The main factor to remember though is that teamwork does not spontaneously come into motion.  It is a decision, one that requires effort and perseverance.  You CAN make this decision!

– Clint G.

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Works Cited

Lau, Edmond.  “Why and Where is Teamwork Important?”  Forbes.  Forbes Magazine, 23 January 2013.  Web.  10 September 2013.

Roethel, Kathryn.  “Medical Schools Push Teamwork.”  USnews.  N.p., 19 March 2012.  Web. 10 September 2013.

University Culture – GT1000 Guest Post #1

September 3, 2013 § Leave a comment

This semester, the GT Women’s Resource Center is teaching a section of GT 1000, Georgia Tech’s freshman seminar class. As part of our class, we are having each of our students contribute a blog post. The following post is the first one, discussing the transition from high school to college.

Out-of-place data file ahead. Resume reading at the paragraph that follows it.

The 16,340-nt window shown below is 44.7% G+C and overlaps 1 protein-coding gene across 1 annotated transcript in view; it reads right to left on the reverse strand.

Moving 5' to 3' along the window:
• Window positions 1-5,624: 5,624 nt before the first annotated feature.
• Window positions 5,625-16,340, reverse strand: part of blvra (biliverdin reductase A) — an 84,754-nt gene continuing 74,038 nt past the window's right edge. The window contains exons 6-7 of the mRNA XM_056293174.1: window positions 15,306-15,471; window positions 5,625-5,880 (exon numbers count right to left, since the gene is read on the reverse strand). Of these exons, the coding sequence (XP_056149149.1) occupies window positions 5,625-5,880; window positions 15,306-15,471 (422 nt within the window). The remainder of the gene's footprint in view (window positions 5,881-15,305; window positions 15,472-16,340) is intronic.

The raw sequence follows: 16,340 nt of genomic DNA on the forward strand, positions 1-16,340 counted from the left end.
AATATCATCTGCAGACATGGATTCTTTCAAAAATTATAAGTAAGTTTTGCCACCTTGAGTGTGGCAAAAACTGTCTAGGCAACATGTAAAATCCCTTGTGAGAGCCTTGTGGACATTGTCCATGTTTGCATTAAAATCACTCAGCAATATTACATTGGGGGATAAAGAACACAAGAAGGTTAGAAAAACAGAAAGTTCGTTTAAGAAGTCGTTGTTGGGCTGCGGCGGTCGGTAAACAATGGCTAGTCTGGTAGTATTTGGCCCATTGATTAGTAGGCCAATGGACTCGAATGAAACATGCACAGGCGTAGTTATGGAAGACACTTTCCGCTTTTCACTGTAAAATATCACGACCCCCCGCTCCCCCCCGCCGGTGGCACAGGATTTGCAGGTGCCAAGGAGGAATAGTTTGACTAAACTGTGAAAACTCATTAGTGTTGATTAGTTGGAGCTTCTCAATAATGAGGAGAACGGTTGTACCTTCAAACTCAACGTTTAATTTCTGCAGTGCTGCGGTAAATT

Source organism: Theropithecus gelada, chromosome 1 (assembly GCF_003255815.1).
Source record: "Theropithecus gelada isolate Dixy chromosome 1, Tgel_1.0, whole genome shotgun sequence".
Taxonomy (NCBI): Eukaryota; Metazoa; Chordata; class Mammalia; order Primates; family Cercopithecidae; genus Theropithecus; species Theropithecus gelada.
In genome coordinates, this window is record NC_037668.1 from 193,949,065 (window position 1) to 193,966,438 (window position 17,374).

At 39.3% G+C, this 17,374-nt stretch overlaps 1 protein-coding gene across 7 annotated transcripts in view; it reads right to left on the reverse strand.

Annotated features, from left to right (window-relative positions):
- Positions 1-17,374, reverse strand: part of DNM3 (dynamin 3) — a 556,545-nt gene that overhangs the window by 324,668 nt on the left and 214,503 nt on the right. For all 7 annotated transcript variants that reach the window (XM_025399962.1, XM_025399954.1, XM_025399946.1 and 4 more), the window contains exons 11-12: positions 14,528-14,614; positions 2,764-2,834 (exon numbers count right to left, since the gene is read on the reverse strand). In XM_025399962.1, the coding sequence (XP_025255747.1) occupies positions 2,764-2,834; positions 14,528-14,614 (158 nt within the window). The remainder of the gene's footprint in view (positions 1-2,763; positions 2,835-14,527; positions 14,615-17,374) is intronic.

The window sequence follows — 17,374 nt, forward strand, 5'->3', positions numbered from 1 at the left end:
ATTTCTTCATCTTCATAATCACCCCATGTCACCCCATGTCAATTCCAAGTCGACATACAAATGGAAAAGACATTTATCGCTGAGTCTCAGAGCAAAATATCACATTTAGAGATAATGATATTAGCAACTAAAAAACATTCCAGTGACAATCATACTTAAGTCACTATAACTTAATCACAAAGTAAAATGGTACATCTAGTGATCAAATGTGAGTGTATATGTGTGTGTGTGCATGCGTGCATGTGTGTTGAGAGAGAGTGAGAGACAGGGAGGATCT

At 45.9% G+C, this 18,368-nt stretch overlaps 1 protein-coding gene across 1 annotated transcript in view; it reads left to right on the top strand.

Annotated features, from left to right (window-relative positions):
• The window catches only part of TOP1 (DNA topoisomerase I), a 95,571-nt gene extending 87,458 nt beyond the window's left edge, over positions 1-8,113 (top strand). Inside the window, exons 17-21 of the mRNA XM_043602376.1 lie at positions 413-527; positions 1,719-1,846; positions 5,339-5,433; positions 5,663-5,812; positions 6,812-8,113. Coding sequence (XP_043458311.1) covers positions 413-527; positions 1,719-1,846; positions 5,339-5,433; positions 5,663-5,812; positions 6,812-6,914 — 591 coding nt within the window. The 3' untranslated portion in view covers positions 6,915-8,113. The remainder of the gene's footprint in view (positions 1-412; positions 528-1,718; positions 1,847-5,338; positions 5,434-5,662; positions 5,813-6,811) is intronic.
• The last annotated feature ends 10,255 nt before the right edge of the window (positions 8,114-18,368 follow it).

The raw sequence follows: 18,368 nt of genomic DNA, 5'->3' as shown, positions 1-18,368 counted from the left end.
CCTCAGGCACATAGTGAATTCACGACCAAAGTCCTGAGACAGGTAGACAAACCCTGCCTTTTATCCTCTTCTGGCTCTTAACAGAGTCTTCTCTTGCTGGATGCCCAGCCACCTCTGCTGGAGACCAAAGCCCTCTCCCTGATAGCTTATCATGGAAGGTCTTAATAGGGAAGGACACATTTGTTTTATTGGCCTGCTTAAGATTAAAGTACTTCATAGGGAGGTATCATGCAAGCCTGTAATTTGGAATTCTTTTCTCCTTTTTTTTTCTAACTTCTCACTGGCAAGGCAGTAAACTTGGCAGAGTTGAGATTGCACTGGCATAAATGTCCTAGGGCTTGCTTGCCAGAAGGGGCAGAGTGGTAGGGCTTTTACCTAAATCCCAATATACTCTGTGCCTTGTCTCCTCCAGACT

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The transition from high school to college is one that presents many challenges each unique and requiring its own difficult adaption.  In order to do well in college students are imbued with an overwhelming amount of advice from parents, grandparents, older friends, even the casual acquaintance wants to put in their two cents. My own personal experience of the transition from college to high school will hopefully allow me to be successful throughout college and into the rest of my life. The two best pieces of advice I have heard our both from my parents.

The first parcel of advice that my parents told me is to develop three parts of yourself, your mind, body and soul. This advice stems from my parents wanting me to be a well-rounded individual while growing up. This advice also leans towards a main goal of having and living a balanced lifestyle.  I act on this advice by doing an activity from each category mind, body, and soul. I enrich my mind by going to class, doing homework and reading intellectually stimulating books in my spare time. I enhance my body by eating nutritiously, weightlifting, and running. I engage my soul by going to church, joining extracurricular clubs, and doing philanthropic works. The advice to live a balanced lifestyle is crucial to having a successful career at Tech and also for the future.